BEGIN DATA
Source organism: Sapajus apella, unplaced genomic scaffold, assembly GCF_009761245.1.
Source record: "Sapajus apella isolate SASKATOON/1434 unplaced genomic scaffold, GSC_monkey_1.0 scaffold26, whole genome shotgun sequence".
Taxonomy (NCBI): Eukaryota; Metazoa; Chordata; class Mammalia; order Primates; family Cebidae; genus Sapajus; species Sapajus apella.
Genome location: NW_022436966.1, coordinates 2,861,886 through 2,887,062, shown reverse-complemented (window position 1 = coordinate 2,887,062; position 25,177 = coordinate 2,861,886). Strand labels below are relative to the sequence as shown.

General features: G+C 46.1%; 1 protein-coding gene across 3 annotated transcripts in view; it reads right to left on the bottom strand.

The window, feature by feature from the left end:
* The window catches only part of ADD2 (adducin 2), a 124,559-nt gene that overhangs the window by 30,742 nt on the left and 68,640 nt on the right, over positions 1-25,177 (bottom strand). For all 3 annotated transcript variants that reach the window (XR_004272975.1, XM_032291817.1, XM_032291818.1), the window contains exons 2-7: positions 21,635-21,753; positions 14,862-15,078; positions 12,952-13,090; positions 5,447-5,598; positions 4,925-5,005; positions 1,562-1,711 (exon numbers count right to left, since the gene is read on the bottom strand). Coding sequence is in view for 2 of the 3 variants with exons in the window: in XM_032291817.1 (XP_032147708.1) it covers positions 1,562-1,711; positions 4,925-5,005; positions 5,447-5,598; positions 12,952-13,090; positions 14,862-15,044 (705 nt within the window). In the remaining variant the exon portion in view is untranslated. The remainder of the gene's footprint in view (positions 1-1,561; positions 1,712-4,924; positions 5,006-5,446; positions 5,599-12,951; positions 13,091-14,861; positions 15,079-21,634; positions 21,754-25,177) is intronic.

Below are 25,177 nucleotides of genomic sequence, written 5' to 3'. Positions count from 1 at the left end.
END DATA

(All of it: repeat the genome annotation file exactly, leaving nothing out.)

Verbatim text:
Source organism: Sapajus apella, unplaced genomic scaffold, assembly GCF_009761245.1.
Source record: "Sapajus apella isolate SASKATOON/1434 unplaced genomic scaffold, GSC_monkey_1.0 scaffold26, whole genome shotgun sequence".
Taxonomy (NCBI): Eukaryota; Metazoa; Chordata; class Mammalia; order Primates; family Cebidae; genus Sapajus; species Sapajus apella.
Genome location: NW_022436966.1, coordinates 2,861,886 through 2,887,062, shown reverse-complemented (window position 1 = coordinate 2,887,062; position 25,177 = coordinate 2,861,886). Strand labels below are relative to the sequence as shown.

General features: G+C 46.1%; 1 protein-coding gene across 3 annotated transcripts in view; it reads right to left on the bottom strand.

The window, feature by feature from the left end:
* The window catches only part of ADD2 (adducin 2), a 124,559-nt gene that overhangs the window by 30,742 nt on the left and 68,640 nt on the right, over positions 1-25,177 (bottom strand). For all 3 annotated transcript variants that reach the window (XR_004272975.1, XM_032291817.1, XM_032291818.1), the window contains exons 2-7: positions 21,635-21,753; positions 14,862-15,078; positions 12,952-13,090; positions 5,447-5,598; positions 4,925-5,005; positions 1,562-1,711 (exon numbers count right to left, since the gene is read on the bottom strand). Coding sequence is in view for 2 of the 3 variants with exons in the window: in XM_032291817.1 (XP_032147708.1) it covers positions 1,562-1,711; positions 4,925-5,005; positions 5,447-5,598; positions 12,952-13,090; positions 14,862-15,044 (705 nt within the window). In the remaining variant the exon portion in view is untranslated. The remainder of the gene's footprint in view (positions 1-1,561; positions 1,712-4,924; positions 5,006-5,446; positions 5,599-12,951; positions 13,091-14,861; positions 15,079-21,634; positions 21,754-25,177) is intronic.

Below are 25,177 nucleotides of genomic sequence, written 5' to 3'. Positions count from 1 at the left end.